New Zealanders are increasingly choosing new energy technologies as global decarbonisation trends and initiatives come to the fore. Vector is a leading enabler of new energy solutions, supporting this rapid shift in consumer behaviour, be it with solar and battery power, electric vehicle chargers, or platforms to transact energy.
Climathon Auckland is a great opportunity to generate the kind of ideas that will create a new energy future for our city. Aucklanders interact with energy use and transport on a daily basis and our Climathoners will no doubt offer some great ideas on how we can combat high levels of emissions from these sources.
It is particularly exciting to know that we are entering a phase where individual consumers, communities and cities will be the driving force for the low carbon transition of the energy system. Distributed energy and disruptive technologies are set to create a much more customer-centric system and open up opportunities for new ideas, new modes of energy delivery, and new players.
Peer-to-peer trading is a great example of a technology that can enable consumers to embrace new and decarbonised generation sources. Peer-to-peer is taking the ‘off-grid’ approach of generating power on-site, for a home or business, a step further. Using solar panels, modern battery storage technology, and a peer-to-peer digital platform, a consumer can transform into a “prosumer” – someone who produces and sells energy themselves.
Prosumers have the option to use, store, share or sell the electricity they generate, without needing to go through a traditional retailer. The trading platform can be used to buy locally produced low carbon electricity from, say, a solar and battery set-up.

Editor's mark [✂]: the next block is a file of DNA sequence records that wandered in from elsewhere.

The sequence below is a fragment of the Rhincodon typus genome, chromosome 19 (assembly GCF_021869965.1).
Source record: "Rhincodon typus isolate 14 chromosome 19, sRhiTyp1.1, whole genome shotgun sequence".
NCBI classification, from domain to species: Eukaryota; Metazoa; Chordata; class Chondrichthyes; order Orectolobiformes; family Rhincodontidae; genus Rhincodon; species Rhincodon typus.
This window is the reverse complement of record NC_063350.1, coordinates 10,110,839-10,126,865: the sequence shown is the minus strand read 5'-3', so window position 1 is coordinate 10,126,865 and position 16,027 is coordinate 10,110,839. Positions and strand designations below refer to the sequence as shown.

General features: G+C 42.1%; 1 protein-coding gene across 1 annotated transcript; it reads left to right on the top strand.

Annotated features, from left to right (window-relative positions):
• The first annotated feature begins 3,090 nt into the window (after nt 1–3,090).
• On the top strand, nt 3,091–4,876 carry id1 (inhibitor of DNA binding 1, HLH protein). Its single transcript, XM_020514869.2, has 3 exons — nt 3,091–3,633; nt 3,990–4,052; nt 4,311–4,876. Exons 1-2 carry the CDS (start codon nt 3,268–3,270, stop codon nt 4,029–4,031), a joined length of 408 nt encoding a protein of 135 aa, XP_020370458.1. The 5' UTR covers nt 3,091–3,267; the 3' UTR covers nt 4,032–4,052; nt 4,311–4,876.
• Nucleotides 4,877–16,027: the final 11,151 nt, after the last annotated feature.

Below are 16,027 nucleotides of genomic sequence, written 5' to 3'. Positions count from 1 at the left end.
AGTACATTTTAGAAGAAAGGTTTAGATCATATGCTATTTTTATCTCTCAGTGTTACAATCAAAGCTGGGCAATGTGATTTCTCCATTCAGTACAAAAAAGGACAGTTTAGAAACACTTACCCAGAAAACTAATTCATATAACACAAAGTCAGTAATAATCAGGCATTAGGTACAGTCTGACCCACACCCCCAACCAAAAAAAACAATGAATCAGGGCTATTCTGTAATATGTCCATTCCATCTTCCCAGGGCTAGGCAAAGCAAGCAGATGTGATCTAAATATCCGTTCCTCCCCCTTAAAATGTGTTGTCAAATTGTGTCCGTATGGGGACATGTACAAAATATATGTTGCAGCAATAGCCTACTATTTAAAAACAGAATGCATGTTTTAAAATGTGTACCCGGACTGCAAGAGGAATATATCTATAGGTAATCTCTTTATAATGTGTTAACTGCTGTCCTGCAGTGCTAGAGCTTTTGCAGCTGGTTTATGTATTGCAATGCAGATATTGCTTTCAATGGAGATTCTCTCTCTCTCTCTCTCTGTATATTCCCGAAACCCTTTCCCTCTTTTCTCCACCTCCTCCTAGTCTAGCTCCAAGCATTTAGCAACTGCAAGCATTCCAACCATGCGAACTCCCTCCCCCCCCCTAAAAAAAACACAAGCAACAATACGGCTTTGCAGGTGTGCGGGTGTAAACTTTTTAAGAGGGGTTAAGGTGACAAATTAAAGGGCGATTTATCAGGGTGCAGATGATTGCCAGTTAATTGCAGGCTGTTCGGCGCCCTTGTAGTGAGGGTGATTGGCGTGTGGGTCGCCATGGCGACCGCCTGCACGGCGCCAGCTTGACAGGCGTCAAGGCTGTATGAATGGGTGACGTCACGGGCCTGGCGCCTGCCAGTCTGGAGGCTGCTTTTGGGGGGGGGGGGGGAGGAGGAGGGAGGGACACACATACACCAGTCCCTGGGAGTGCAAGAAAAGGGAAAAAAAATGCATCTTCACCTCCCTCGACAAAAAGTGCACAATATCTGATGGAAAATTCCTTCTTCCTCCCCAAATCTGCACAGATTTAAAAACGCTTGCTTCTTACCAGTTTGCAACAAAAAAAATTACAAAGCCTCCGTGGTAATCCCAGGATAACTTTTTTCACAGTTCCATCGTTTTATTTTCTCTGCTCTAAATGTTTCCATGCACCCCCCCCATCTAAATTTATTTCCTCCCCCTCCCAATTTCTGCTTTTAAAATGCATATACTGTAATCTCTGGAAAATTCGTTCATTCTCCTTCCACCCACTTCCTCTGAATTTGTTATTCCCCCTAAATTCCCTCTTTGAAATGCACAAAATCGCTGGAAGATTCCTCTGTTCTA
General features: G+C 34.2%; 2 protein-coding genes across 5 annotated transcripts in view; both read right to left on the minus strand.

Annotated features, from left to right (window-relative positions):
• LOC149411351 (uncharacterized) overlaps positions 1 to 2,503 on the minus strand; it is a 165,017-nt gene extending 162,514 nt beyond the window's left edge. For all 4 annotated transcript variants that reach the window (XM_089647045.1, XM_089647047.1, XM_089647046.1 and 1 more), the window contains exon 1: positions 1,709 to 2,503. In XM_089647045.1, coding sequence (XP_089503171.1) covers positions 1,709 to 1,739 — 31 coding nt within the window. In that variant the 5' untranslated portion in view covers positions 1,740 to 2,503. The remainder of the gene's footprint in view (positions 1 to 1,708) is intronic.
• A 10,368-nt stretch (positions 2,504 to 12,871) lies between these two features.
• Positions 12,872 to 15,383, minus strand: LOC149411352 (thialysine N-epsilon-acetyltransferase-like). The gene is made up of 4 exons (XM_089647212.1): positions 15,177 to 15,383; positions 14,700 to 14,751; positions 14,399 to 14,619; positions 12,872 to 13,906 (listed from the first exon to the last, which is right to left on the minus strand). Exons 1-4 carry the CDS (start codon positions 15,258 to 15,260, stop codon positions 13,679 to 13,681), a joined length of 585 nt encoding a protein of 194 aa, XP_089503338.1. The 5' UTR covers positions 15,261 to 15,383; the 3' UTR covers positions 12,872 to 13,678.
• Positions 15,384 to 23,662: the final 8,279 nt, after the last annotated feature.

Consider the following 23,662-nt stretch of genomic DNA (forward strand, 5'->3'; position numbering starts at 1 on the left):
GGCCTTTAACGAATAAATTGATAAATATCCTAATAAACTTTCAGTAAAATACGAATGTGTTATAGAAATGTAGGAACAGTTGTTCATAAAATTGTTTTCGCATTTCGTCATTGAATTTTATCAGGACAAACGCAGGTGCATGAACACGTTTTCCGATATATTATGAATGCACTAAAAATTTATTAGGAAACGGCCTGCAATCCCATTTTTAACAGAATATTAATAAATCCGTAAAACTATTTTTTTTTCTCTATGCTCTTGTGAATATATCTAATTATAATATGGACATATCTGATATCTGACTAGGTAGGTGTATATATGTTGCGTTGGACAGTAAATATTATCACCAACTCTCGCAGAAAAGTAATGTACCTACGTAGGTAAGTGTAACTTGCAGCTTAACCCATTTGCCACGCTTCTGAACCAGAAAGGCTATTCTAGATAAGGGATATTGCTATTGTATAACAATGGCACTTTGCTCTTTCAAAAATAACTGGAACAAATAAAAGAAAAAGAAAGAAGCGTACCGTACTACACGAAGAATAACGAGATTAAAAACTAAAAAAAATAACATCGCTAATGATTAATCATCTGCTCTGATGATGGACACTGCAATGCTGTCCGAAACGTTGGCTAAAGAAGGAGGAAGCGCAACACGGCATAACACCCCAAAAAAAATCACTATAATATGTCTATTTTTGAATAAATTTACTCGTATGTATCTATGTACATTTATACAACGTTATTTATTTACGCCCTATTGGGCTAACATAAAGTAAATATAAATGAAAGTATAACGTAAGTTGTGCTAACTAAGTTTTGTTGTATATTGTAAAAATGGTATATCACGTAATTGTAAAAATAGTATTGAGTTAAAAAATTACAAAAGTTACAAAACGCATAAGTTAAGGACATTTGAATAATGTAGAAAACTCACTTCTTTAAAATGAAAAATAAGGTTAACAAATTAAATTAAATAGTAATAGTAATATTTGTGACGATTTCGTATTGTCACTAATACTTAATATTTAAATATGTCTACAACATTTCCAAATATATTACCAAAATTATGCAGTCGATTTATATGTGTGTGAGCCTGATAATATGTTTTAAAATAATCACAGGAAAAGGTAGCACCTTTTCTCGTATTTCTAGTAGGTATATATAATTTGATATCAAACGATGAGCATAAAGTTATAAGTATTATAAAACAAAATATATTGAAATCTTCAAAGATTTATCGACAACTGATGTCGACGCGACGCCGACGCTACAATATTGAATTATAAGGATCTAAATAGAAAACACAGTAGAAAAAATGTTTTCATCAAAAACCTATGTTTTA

This kind of “sharing economy” is even more efficient in a communal housing development, where the energy produced by solar could potentially be shared by residents as it is produced, or stored for use at peak times. Here in Auckland, Ngāti Whātua’s Papakāinga housing in Ōrākei already sees solar generation and battery storage supply the majority of the residents’ needs, with the shortfall met by the grid. Residents of this affordable housing development are experiencing lower energy bills while knowing they are also helping to reduce emissions.
Storage is also now becoming a mainstream part of the electricity infrastructure, with grid-scale batteries incorporated into the system to provide resilience, flatten out the peak demand on the grid, and enable better use of renewable resources. Vector have installed a 1MW grid-scale battery in the suburb of Glen Innes. It works much like a home battery - but with the ability to meet the energy requirements of 450 homes over a two-hour period, the grid-scale battery helps to reduce the peak demand.
Increasing local generation, combined wtih energy storage and sharing, creates less demand from the national grid. This, in turn, has the potential to reduce the demand for higher carbon-emitting generation sources.
The gradual electrification of transport also presents a significant opportunity for emissions reduction and for electric vehicles (EVs) to be integrated into a connected energy system.
Vector has already rolled out a widespread rapid EV charging infrastructure in Auckland, helping the city accommodate the inevitable rise in EV ownership as vehicle production rises and prices drop. It’s the start of a journey Vector is supporting by investing in a range of solutions to meet customer needs as EV ownership grows.
Increasingly, electric vehicles are considered less as a competing resource for electricity and more as a crucial storage element in the energy system. Using vehicle-to-grid (V2G) technology, which Vector is now trialling in New Zealand, EVs (which like other cars are unused the majority of the time) can be used to store renewable electricity.
Vector is proud to be supporting Climathon Auckland, as part of our commitment to bringing a new, sustainable energy future to Auckland. This global event aligns with our commitments to the United Nations Sustainable Development Goals, particularly the need to take urgent action to combat climate change and its effects.